In order to minimize the discrepancy between the ability of stool antigen test and UBT to detect presence of H. pylori infection and the higher sensitivity and specificity of UBT, we decided to exclude patients with initially negative UBT. From the 20 patients who performed sequential eradication 1 patient from the ProGastria was excluded from the analysis. On Day 90 the proportion of patients who received initial treatment with probiotic and had unsuccessful eradication was lower than those who were treated with placebo–33.3% (4/12) vs. 71.4% (5/7). Unfortunately, this did not reach statistical significance (OR 0.2 (95% CI 0.03-1.5) p=0.17, Fisher`s exact test).

Interestingly, from the 30 patients who were stool antigen test negative on Day 36 (16 from the placebo group and 14 from the on treatment group) 10% (3/30) had eventually positive stool antigen test on Day 90. All of them had positive UBT as well. Of them 7% (1/14) were treated with ProGastria and 12.5% (2/16) with placebo. No difference between the studied groups was observed (OR 0.58 (95% CI 0.05-7.11) p=1.0, Fisher`s exact test).

Regarding the symptom analysis a trend towards a lower mean symptom score for the patients from the ProGastria group was noted. However, this did not reach statistical significance (Table 4).
Discussion

In this prospective, randomized, double-blind, placebo-controlled study we failed to show a superiority of the probiotic treatment with PPI over placebo for eradicating HP after 28 days of treatment. There was a clear trend towards higher eradication of HP with sequential quadruple therapy in patients who were initially treated with ProGastria compared to placebo but the results did not reach the desired level of statistical significance.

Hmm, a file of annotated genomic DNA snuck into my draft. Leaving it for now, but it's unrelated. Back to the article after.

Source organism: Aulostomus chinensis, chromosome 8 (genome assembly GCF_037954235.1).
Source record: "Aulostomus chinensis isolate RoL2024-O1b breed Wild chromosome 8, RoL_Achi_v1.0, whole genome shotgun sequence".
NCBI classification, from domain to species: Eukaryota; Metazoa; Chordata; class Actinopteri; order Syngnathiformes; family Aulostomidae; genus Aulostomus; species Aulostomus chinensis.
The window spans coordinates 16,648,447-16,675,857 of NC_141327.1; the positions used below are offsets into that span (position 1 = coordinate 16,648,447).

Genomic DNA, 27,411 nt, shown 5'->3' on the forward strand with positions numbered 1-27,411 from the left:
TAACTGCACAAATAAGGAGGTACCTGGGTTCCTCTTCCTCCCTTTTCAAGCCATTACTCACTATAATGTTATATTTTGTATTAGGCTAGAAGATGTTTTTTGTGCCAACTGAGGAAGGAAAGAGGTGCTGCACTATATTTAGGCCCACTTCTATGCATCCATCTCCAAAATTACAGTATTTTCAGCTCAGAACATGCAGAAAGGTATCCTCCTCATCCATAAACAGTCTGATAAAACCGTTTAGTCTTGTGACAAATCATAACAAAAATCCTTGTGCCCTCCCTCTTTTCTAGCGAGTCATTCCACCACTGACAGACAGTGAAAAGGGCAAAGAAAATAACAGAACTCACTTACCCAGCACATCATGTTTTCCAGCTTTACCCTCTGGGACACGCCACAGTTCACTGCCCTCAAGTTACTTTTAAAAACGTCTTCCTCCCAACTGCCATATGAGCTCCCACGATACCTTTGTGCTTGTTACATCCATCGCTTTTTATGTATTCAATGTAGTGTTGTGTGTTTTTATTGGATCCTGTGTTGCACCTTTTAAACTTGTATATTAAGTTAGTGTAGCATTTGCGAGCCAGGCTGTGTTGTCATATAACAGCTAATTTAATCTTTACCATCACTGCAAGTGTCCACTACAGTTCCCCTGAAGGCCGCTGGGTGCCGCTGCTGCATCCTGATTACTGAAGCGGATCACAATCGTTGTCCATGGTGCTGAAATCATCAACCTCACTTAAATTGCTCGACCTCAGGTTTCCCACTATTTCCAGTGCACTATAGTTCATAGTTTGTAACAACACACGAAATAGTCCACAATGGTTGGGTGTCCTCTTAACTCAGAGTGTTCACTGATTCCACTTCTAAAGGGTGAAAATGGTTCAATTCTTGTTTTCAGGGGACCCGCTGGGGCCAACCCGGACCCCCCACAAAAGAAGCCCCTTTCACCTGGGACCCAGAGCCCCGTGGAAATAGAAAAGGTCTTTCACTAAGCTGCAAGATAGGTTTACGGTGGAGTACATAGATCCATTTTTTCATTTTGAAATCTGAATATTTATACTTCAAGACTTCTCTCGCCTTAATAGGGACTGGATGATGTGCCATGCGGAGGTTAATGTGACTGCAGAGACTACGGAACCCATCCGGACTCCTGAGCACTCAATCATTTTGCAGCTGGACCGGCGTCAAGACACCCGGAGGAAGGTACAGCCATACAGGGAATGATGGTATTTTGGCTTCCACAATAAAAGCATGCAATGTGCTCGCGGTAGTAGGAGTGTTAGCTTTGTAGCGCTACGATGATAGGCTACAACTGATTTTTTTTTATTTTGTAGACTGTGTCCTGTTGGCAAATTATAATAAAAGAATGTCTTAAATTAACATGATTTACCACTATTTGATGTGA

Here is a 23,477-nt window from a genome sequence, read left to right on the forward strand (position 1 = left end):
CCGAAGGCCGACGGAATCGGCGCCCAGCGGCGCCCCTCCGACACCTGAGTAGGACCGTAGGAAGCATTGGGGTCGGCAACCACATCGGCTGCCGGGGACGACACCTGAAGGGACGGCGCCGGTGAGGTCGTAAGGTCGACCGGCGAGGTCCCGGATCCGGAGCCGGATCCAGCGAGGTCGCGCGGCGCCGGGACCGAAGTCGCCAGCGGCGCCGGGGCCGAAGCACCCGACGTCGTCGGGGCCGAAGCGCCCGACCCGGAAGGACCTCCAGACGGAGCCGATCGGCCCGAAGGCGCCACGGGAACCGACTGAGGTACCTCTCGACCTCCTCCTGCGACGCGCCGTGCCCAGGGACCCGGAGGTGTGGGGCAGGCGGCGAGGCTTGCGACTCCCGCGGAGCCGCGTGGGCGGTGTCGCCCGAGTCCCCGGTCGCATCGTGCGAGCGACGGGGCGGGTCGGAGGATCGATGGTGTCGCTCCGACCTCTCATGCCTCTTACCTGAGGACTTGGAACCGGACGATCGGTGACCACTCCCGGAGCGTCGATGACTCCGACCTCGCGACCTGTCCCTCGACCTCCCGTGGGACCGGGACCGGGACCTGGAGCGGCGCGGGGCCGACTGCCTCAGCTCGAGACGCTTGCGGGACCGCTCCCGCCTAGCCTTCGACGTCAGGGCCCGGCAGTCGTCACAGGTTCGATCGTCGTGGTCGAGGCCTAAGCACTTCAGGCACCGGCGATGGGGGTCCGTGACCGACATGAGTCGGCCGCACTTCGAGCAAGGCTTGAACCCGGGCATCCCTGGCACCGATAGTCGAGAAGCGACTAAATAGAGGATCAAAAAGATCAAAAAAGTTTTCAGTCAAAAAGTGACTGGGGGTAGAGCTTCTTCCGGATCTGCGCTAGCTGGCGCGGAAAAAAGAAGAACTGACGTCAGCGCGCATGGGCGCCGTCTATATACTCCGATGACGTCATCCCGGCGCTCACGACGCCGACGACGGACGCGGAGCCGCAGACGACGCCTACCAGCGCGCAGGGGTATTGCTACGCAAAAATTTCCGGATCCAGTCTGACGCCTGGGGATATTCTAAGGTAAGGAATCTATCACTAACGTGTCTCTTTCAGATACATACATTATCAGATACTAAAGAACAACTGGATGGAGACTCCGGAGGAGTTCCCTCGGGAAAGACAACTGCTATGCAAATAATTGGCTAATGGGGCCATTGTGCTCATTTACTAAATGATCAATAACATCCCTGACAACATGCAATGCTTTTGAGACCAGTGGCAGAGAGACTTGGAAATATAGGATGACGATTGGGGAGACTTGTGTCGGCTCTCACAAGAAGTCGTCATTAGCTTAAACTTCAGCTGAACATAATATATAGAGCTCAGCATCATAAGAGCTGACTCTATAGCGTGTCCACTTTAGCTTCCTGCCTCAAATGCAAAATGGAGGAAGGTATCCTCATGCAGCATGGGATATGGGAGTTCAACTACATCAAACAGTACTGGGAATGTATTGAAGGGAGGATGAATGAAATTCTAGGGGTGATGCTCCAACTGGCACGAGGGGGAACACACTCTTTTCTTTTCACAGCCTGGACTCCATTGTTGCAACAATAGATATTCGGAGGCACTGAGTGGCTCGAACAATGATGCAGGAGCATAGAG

According to our baseline data we noticed a discrepancy regarding the rate of positivity of the four diagnostic tests for HP infection. The highest positivity was observed for the stool antigen test and the lowest for the invasive histology and rapid urease tests. This is not surprising since HP shows patchy colonization and thus the appropriate region may not have been biopsied. More importantly, 10% of the patients from both placebo and on treatment groups were found positive for stool antigen test only. According to the Maastricht IV criteria from 2012 the diagnostic accuracy of the stool antigen test and 13C-UBT are equivalent provided that a monoclonal test is used [1]. We used a validated laboratory which implemented a monoclonal antibody test especially for our analyses. Therefore, the apprehension of using inappropriate method with low diagnostic yield is eliminated. One possible explanation for these discrepancies is that some patients might not have fasted before the UBT and that we have not biopsied the colonized mucosal region. Other studies have also shown 10-40% false negative results for 13C-UBT which can be attributed to treatment with PPI and H2-antagonists [19,20]. Since all of our patients had dyspeptic symptoms some of them may have not have shared that they were on such antisecretory treatment when they were tested. Therefore, we support the notion that at least two non-invasive tests or at least one non-invasive and one invasive test should be performed for adequate diagnosis of HP infection.